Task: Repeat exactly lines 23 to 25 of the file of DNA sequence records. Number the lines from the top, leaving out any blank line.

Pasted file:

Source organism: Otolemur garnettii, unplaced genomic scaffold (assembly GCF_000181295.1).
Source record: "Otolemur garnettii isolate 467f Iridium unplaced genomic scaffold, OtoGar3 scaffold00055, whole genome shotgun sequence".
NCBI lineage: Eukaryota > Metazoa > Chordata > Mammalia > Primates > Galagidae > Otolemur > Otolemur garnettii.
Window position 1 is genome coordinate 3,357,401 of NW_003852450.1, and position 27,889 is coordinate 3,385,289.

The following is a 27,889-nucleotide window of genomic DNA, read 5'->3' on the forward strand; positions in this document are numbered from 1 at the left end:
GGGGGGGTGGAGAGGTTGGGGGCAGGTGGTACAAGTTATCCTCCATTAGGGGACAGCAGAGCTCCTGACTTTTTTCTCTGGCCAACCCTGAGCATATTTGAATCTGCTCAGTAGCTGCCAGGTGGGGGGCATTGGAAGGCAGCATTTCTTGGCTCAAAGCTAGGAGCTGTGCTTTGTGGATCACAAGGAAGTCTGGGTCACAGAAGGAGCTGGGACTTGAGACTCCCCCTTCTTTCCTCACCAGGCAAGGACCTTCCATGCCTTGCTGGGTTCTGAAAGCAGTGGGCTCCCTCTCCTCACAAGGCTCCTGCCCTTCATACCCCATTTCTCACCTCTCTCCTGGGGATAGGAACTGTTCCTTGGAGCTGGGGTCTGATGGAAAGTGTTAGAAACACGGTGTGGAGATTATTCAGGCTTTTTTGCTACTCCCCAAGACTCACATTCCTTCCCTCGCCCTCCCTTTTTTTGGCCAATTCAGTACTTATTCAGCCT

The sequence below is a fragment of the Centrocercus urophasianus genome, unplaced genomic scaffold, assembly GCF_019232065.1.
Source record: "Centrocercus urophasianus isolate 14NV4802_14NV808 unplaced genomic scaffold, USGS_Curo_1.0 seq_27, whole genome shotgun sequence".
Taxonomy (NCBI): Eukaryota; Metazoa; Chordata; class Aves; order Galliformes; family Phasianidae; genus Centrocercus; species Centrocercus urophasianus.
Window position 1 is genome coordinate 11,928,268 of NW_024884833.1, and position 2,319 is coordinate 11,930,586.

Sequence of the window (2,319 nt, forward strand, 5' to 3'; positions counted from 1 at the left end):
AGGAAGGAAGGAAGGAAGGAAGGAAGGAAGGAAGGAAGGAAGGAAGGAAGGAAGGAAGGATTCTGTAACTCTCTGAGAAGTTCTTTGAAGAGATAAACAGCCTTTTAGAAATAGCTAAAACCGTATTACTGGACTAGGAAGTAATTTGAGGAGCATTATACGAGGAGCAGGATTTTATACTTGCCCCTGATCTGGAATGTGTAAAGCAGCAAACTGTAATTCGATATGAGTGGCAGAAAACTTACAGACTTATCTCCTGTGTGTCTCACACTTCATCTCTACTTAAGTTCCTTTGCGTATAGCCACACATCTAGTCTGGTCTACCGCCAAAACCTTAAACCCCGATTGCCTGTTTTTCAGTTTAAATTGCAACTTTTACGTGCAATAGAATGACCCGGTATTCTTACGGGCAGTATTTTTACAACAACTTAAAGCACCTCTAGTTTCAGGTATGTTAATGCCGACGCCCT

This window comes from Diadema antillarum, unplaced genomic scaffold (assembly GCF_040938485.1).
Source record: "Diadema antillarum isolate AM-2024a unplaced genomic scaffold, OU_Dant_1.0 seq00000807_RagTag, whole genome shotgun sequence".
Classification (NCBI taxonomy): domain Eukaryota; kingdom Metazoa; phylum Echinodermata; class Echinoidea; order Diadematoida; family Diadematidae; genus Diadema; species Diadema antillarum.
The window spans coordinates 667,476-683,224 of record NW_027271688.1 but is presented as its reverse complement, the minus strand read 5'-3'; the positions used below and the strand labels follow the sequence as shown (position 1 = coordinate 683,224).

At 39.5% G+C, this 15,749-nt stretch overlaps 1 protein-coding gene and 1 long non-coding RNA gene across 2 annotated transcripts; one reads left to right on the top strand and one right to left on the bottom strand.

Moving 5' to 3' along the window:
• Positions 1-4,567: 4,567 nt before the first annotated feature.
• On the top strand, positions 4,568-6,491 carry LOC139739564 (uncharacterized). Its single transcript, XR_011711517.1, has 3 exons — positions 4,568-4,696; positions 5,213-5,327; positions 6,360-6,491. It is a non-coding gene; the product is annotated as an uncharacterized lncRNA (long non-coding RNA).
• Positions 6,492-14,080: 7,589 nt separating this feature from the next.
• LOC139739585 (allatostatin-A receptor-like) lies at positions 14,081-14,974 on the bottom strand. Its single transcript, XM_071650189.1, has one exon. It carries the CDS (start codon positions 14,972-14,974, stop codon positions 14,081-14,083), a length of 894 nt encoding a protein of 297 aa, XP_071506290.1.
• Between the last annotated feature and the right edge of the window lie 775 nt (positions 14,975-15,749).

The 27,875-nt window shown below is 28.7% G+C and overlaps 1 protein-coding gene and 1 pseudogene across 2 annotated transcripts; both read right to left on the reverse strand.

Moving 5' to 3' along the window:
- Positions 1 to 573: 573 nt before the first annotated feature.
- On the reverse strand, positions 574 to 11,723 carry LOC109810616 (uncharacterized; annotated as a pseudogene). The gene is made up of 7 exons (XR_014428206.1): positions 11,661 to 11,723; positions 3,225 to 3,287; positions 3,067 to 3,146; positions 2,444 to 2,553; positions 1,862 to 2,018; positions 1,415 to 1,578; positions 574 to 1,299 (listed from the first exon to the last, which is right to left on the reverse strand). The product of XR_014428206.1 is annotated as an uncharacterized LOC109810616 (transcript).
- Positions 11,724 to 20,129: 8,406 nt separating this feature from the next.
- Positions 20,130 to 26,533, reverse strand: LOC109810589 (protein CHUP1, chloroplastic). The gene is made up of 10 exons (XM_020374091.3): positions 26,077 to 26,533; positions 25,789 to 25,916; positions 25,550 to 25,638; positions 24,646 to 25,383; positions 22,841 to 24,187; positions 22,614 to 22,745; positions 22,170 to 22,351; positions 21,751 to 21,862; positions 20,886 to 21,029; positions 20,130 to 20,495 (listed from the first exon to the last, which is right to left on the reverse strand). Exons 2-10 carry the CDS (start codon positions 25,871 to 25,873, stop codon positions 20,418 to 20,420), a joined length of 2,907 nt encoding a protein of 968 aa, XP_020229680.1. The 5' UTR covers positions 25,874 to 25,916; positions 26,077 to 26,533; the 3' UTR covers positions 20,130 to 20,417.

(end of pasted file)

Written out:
• Between the last annotated feature and the right edge of the window lie 775 nt (positions 14,975-15,749).

The 27,875-nt window shown below is 28.7% G+C and overlaps 1 protein-coding gene and 1 pseudogene across 2 annotated transcripts; both read right to left on the reverse strand.

Moving 5' to 3' along the window: